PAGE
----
Like it or not, we are all products of our environment. A big part of that comes from family. As I sip this drink from my mom’s China, I am reminded of all the things handed down from previous generations. The good and the bad, our strengths and our weaknesses all start at home. We carry them with us and, if we are not careful, we pass them along to the next generation. So with an eye to the future, please join me now as we stand and make, the Mad Hatter.
Grab your tins and pop in 2 ounces of rye, I went with Crater Lake Reserve; 3/4 of an ounce of simple syrup, 1/3 of an ounce each of fresh squeezed lemon and lime juices. Add ice and shake hard to the beat of Marc Cohn’s “Things We Handed Down”. It’s kinda slow, so your gonna want to hit the backbeat too and use big cubes. When your tins are good and chilled, grab an exquisitely fragile teacup and rinse it with absinthe, I chose St. George, before double straining the drink into it carefully. For the teacups, I often go ahead and prechill them with some ice water, to avoid thermal shock. Garnish with a thinly sliced lemon wheel and a lime wheel as well.
This drink is wonderful. There is no tea component, but still it has that feel and almost flavor. The juices play so well with that spicy rye and the absinthe rinse give it just the right amount of astringency. A lovely drink in all ways.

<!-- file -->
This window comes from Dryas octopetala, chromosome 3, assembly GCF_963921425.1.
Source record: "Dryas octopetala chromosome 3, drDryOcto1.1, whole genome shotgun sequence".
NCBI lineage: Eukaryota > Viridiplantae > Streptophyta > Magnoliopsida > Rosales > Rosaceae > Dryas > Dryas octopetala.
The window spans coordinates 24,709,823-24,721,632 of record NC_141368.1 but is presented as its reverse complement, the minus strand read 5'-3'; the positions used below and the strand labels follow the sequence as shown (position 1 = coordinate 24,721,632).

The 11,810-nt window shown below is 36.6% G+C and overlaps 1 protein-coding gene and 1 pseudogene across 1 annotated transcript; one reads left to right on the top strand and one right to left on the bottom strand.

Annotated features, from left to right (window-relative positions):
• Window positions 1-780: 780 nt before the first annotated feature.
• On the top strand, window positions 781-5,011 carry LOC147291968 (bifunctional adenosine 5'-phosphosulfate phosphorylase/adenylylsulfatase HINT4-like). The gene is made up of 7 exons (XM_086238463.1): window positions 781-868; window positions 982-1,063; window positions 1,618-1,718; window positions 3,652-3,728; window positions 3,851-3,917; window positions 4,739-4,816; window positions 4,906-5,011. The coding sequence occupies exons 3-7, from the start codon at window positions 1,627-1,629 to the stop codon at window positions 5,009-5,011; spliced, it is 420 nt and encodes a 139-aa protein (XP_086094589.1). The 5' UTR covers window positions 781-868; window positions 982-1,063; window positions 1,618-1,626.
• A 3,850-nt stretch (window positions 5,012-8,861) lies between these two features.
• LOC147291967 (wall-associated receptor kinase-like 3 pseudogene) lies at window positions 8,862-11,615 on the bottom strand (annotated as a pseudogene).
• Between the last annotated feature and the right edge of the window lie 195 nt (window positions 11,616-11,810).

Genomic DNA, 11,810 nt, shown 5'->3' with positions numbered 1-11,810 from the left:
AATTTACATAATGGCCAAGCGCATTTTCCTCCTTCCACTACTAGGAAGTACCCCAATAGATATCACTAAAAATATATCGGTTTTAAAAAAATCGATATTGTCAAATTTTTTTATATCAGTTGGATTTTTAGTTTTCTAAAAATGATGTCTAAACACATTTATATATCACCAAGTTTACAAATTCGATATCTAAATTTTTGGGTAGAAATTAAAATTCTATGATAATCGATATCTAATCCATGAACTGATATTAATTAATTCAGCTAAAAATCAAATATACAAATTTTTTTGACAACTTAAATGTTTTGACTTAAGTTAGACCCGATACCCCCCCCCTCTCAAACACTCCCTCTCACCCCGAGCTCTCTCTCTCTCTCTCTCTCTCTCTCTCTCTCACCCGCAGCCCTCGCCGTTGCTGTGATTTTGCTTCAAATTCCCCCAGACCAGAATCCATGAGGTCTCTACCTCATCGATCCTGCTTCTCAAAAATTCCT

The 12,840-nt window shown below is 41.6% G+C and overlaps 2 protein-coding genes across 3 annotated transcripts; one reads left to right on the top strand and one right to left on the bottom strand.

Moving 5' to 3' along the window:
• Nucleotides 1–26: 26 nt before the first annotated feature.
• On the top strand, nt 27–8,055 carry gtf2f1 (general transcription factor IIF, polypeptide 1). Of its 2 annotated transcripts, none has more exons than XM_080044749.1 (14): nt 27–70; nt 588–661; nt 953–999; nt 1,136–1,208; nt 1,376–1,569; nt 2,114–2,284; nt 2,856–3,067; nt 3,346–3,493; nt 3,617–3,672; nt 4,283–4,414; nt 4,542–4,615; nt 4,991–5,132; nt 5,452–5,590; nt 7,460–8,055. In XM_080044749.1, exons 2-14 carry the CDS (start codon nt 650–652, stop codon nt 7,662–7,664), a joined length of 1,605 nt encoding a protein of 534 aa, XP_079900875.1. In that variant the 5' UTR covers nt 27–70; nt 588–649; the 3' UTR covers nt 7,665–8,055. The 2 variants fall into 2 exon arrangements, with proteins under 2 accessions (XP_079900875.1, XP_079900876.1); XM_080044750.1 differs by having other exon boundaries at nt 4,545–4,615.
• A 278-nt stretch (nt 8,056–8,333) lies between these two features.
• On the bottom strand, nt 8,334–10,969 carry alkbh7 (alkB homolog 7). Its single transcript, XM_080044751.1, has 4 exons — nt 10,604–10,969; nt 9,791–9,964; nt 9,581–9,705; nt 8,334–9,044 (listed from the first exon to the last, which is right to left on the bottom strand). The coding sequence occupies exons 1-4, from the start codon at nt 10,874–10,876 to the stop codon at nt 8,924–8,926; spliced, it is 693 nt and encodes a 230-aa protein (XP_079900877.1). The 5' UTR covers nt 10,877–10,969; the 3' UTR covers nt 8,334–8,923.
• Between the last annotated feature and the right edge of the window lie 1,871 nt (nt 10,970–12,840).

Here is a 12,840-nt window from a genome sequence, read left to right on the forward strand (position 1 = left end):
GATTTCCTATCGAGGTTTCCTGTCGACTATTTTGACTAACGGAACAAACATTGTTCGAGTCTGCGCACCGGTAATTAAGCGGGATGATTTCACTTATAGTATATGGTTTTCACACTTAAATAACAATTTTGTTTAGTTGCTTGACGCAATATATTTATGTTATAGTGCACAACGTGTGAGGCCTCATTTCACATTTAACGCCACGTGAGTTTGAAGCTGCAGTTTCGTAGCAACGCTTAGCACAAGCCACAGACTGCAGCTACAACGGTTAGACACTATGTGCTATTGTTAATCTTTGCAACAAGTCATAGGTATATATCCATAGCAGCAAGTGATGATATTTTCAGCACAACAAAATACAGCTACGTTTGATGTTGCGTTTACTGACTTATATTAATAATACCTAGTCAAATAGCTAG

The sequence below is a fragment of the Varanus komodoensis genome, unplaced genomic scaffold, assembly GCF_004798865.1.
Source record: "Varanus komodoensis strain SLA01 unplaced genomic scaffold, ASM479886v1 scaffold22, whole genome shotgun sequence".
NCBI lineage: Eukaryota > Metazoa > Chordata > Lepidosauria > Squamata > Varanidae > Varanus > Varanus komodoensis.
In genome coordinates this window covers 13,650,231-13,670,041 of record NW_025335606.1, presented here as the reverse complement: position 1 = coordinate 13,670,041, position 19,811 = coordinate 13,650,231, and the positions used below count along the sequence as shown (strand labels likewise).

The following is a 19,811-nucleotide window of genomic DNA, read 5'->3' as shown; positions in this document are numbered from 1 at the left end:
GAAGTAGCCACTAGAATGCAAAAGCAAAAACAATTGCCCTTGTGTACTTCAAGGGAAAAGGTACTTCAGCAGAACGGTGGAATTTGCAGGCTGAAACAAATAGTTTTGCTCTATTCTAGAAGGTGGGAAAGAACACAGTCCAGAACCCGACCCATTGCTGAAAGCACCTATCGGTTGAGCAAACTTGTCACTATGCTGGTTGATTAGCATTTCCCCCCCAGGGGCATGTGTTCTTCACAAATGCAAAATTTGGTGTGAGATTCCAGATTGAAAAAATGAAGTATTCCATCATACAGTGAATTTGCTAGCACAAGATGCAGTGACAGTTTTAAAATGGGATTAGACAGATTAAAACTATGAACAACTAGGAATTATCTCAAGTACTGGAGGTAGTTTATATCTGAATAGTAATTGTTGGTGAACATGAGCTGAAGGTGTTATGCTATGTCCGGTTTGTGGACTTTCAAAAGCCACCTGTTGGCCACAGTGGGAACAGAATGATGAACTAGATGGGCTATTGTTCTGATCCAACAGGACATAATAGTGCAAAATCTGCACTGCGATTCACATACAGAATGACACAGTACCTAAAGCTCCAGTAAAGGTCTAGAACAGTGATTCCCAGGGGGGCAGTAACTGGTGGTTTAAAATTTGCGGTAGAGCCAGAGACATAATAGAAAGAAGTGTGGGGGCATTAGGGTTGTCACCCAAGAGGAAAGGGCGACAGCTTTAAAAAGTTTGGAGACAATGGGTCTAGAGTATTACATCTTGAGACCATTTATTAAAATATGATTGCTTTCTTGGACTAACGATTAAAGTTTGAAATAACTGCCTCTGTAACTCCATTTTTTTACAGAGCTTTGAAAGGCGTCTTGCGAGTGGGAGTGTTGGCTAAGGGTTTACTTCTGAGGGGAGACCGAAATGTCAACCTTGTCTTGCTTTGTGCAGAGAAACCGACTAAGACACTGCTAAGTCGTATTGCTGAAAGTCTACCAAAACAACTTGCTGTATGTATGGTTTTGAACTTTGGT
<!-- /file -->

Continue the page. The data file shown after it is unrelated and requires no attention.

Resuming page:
I’m all in on teacup cocktails. I love the presentation. I love the feel in my hand. Especially, when the teacup is something special. Today’s vessel comes courtesy of my mom, a lovely hand painted Haviland China teacup and saucer from Limoges. They are beautiful, but a big part of the charm is just how fragile they are. You can see through these, so sipping with big clumsy monkey hands always has an aspect of terror. Make one slip, grip a little too hard and this thing of beauty is shattered. This awareness enhances the experience. The risk keeps you in the moment, focused on enjoying things. To be fair, when accidents happen, you can make repairs, a little superglue and a promise to be better next time, but the cup would never be the same, once the cracks are there, they don’t go away. So, it’s important to be careful. We also have to be careful as we choose the things we leave for those who come next. They say that the two things you can truly give your children are roots and wings. The roots are important, to help them stay grounded, but the wings are what really matter. The wings will help them transcend the bounds that held us back, to rise above. Protect those wings. Stay safe, stay hydrated and stay sane, my friends.